Warning: Hacks

Do not write the following code without a pretty beefy comment:

static {
  Generator gen = ...
  if (gen != null) {
    generator = gen;
  } else {
    generator = (Generator) (Object) new NoopGenerator();
  // More Initialization code.

This double cast (Object masking?) modifies the byte code to doubt itself about it’s assignment. Note the change in the byte code:

       176: aload_0
       177: ifnonnull     196
       180: new           #3                  // class io/perfmark/impl/NoopGenerator
       183: dup
       184: invokespecial #4                  // Method io/perfmark/impl/NoopGenerator."":()V
       187: checkcast     #2                  // class io/perfmark/impl/Generator
       190: putstatic     #26                 // Field generator:Lio/perfmark/impl/Generator;
       193: goto          200
       196: aload_0
       197: putstatic     #26                 // Field generator:Lio/perfmark/impl/Generator;
       200: iconst_0
       201: istore_2
       202: iconst_0
       203: istore_3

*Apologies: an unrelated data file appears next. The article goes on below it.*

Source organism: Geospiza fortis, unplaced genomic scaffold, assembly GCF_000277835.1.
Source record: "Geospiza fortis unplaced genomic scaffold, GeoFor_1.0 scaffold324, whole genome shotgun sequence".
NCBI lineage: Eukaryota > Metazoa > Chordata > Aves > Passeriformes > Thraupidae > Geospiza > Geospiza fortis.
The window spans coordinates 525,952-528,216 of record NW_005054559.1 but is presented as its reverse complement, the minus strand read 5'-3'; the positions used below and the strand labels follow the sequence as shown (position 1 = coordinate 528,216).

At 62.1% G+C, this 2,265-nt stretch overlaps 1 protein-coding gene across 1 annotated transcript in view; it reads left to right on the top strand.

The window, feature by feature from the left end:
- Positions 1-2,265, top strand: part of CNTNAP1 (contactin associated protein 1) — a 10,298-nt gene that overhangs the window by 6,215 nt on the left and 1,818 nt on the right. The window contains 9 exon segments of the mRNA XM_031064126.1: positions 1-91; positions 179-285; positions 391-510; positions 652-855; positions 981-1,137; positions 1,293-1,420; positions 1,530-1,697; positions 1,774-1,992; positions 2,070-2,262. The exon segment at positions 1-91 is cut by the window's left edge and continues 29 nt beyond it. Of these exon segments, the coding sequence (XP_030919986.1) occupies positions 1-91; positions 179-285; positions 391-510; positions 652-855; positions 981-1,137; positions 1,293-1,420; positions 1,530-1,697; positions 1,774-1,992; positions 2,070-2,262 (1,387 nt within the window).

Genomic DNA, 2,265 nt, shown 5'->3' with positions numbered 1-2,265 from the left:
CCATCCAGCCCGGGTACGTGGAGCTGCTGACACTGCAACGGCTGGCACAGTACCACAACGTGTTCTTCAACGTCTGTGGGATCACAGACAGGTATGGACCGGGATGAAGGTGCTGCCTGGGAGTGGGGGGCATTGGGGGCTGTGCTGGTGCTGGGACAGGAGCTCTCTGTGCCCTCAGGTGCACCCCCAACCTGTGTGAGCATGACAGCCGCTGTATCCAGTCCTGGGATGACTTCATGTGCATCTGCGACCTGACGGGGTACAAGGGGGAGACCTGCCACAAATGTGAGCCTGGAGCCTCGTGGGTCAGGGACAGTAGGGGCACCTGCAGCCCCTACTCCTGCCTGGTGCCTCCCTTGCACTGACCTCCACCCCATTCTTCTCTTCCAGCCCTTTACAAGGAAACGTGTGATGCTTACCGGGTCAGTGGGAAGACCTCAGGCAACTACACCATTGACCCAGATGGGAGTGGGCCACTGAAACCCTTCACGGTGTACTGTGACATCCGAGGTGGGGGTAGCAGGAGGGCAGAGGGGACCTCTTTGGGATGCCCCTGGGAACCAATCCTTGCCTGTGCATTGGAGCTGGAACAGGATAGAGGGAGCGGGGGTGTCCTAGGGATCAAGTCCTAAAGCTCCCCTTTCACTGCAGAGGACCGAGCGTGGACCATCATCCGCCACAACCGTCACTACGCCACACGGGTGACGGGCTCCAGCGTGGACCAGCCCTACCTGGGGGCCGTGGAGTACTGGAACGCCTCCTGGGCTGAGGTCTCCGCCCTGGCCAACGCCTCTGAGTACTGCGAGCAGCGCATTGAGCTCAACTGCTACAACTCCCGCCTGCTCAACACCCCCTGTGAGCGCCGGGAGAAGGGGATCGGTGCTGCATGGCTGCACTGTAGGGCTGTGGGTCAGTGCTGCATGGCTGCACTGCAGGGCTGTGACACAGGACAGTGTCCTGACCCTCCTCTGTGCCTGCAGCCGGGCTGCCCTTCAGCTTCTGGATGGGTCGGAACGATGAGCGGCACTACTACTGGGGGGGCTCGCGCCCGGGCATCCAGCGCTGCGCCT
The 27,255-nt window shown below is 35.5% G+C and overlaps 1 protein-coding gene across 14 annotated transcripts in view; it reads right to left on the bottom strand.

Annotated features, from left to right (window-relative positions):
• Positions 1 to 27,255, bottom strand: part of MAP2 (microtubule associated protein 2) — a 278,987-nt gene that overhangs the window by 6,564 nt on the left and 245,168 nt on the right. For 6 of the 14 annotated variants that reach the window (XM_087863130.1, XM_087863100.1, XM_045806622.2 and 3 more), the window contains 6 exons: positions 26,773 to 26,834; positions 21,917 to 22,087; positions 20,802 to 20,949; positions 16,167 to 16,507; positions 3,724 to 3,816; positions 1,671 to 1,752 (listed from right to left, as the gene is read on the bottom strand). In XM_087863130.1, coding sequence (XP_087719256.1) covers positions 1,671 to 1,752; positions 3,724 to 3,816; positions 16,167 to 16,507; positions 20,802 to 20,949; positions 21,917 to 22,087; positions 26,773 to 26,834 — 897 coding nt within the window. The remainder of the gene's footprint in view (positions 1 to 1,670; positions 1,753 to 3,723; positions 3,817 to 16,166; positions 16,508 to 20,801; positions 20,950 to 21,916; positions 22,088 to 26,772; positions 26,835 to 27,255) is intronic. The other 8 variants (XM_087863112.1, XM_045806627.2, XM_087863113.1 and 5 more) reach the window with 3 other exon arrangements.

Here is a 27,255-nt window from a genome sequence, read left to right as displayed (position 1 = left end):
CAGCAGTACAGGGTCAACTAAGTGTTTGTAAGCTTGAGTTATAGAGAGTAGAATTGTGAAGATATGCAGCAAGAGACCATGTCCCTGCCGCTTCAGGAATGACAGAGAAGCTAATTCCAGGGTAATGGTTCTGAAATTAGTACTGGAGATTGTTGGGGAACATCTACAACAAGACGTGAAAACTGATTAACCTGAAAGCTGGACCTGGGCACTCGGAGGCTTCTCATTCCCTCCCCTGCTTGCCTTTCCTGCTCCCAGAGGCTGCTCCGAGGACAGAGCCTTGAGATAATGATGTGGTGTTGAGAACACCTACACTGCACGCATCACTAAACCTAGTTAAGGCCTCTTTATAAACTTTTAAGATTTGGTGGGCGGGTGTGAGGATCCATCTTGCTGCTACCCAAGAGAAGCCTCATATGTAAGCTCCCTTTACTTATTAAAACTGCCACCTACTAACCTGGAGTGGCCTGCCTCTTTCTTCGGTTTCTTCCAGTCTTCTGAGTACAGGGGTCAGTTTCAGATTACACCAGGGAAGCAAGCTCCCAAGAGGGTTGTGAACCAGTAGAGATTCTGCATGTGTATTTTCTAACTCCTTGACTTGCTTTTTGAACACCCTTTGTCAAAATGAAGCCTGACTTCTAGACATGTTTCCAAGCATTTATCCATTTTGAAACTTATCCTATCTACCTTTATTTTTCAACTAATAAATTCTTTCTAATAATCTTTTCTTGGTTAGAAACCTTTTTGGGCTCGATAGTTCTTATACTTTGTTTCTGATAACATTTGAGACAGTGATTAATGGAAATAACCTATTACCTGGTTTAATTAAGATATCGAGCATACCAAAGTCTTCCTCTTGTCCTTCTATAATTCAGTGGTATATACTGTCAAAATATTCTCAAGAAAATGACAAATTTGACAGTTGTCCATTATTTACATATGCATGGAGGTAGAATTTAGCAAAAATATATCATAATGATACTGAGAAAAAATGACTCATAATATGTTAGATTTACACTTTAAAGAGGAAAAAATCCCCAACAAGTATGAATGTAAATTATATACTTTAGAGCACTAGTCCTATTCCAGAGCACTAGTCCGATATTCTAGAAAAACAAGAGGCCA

204: ldc           #108                // String io.perfmark.PerfMark.startEnabled
       206: invokestatic  #109                // Method java/lang/Boolean.getBoolean:(Ljava/lang/String;)Z

This minor change causes the verifier to not double check the type until runtime. I won’t re-paste all the debug output, but let’s see that the change had an effect. We will use JMH with the classloader profiler to measure the changes:

Benchmark                                             Mode  Cnt     Score     Error        Units
forName_init                         ss  400  8730.958 ± 142.833        us/op
forName_init:·class.load             ss  400     1.166 ±   0.015  classes/sec
forName_init:·class.load.norm        ss  400    72.105 ±   0.112   classes/op
forName_init:·class.unload           ss  400       ≈ 0            classes/sec
forName_init:·class.unload.norm      ss  400       ≈ 0             classes/op

Benchmark                                             Mode  Cnt     Score     Error        Units
forName_init                         ss  400  8411.036 ± 148.305        us/op
forName_init:·class.load             ss  400     1.136 ±   0.016  classes/sec
forName_init:·class.load.norm        ss  400    71.040 ±   0.113   classes/op
forName_init:·class.unload           ss  400       ≈ 0            classes/sec
forName_init:·class.unload.norm      ss  400       ≈ 0             classes/op

As we can see the number of classes loaded drops by about one. We won’t read too much into the speed up, since the error bars are pretty high already.


The JVM checks our safety by making sure our classes are sound, but sometimes we want to defer those checks until later. This post shows how to diagnose such cases, and how to avoid doing unnecssary class loads.


You can find me on Twitter @CarlMastrangelo